Into the Unknown

The reason why the right testing is so important so that we all may try to resume a somewhat normal existence, is that the actual life cycle of the virus is still somewhat of a mystery.    Plenty is known about the infectious part, but the beginning and the ending are somewhat sketchy.   Add to that the fact that many are asymptomatic, and you have a quandary of issues.

It has been approximately three months after this contagion has been classified as a pandemic, although it feels like a lifetime.   One remaining issue researchers are desperate to understand is how is it that patients who were deemed to not be infected any more, still test positive?

Other concerns are the additional ailments of those out of the woods.  While approximately eighty percent of all those infected do not require severe medical attention, people who were still have lingering symptoms.   These symptoms are not unlike the flu and it would be unrealistic to think that such a potentially deadly virus would just disappear, and you are all better.   Obviously, you will have lingering abnormalities in your body after being sick.   But why do those who were still register as infected?  Is it that our testing is faulty or is it that you can remain infected and just be over the first part of the symptoms?  Is there another level?

In relation to all those issues, what is most concerning here is how can we really be sure who is infected and who is not, in order to try to go back to life as normal.  Which begs the question, what kind of society are we that a virus took such hold of us and produced so many sick and so much death in such a short time?  Why aren’t other countries faced with the same infection rate and death toll? Are we that different?  It is not like the United States or the epicenter of the infection here, New York, is a third world country.   Quite the contrary actually. So, none of this seems to follow any specific or normal infectious disease pattern that we know.   Which is why, when it comes to COVID-19 and the future of medicine, the books must be thrown out.   Things are now different.   For better or worse.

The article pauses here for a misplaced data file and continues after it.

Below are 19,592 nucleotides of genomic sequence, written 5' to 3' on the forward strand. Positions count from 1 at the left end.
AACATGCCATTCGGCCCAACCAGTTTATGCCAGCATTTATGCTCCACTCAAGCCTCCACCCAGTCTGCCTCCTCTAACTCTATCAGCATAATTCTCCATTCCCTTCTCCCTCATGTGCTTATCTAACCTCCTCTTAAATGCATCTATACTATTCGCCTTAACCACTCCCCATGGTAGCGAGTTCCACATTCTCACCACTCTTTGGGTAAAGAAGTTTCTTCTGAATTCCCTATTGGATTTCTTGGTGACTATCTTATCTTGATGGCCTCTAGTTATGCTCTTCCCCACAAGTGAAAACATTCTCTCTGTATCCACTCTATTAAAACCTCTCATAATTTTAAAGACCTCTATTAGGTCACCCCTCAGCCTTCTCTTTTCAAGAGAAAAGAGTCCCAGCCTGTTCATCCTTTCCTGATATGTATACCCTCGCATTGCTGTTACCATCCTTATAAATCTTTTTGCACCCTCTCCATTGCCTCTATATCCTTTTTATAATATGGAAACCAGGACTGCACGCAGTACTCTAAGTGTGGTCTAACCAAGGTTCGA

As we move back into a new normal, how do we know that those who were once infected, now symptomatic with other symptoms are not re-infected or just in the next phase of the virus? We have done our best, based on the numbers to slow and cut down the curve.   Anyone who has tested positive has been quarantined for at least fourteen days as they need to be without fever for 72 hours, without the help of medicine.  As well, they must be without the breathing issues, cough and other symptoms for at least seven to ten days before being able to come out of their isolation.  Obviously, those who have severe symptoms or are worse have been in intensive care and intubated, hence the need for ventilators.

Medical experts state that most COVID-19 patients are the most contagious right before their symptoms appear.   Which is easier to follow, but there are cases where the above symptoms have passed but the patient remains infectious.   Independent replication of the virus has been documented in the same patient even after the symptoms have passed.   An interesting fact for a virus that just showed up on the planet out of no where right?

So how does one contain this and allow people to come out of the current distancing?  Well based on the data above, the whole two-week concept should get thrown out the window.  Why? Because based on the above the length of infection could be as specific as the cases are.   One patient could be a week while another could be a month.   That means everyone must understand as this is all a learn as you go situation.  It is obvious that we have only scratched the surface of the epidemiology of this illness. Things can change drastically and the risk of a rise in infection is high, without there being an immunization to make sure everyone is safe, which is twelve to eighteen months away at best.  The goal is to understand the warning signs and be able to contain immediately if necessary.  One thing is for certain, we must make sure we take it seriously or we will wind up right back where we were, with

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